Many of New Brunswick's city and town halls have things like clock towers or bell towers on their roofs.
Sackville has gone a different route. Its town hall roof is home to a park.
The new "green roof" hosts reeds, grasses, flowers, and picnic tables.
It was built with an eye toward incorporating natural elements to help combat flooding and climate change.
"Storm water management using natural infrastructure," said Amanda Marlin, the executive director of EOS Eco-Energy, the organization that helped the town plan and build the park. "The plants suck up the rain, the layers and stuff help absorb the rainwater."
"We're reducing run-off of the building and that's helping to reduce flooding, or flood risk in town," said Marlin.
The project is now in the final stages, after years of planning and fundraising, as well as receiving funding from the federal Department of Environment and Climate Change.
The original blueprints for the new town hall building had to include the structural supports within the building's foundation in order to accommodate the extra weight of water and soil.
"That was all taken into consideration when they designed this building," said Dwayne Acton, Sackville's town engineer. "The entire area was designed for a green roof."
Like any municipal park, the rooftop is open to the public.
Its unique setting is already attracting interest from locals, who see the blend of modern infrastructure and nature as a "teachable moment."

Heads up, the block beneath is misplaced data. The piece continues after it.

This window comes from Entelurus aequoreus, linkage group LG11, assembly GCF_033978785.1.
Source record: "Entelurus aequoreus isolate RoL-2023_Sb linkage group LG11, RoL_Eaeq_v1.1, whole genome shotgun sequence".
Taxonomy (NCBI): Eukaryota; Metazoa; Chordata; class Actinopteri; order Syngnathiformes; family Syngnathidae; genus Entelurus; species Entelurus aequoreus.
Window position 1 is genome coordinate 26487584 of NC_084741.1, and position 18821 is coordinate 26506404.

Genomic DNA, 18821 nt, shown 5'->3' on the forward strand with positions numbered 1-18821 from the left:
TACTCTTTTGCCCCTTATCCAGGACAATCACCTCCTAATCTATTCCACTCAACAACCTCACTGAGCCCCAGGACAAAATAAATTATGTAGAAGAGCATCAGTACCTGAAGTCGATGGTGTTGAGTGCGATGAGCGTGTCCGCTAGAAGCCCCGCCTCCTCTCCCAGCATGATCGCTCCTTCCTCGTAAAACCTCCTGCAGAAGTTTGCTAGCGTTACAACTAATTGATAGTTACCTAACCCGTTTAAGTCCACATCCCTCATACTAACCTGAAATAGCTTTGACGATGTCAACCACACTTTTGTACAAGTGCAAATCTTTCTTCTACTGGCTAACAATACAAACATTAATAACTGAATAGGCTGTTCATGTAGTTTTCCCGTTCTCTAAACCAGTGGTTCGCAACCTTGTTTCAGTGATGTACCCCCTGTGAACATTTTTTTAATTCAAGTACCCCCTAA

"One of our courses will be taught up here," said Fiona Black, a professor at nearby Mount Allison University. "To be thinking through nature, mindfulness, and environmental ethics, and how the humanities as a group of disciplines can be responding to climate change too."
Black teaches in the religious studies department, and also works with the university's Research Partnerships in Community Engagement. That program works to bridge the gap between university communities and the community that hosts the school.
She says they also worked to help bring the new park to fruition in order to give younger students in the nearby Marshview Middle School an opportunity to see how infrastructure in the future could help combat climate change.
"We always find that you can certainly sit students down in a classroom and tell them about the things, but it's much better to bring them into this context and get them planting, get them thinking about plants, and touching things," said Black.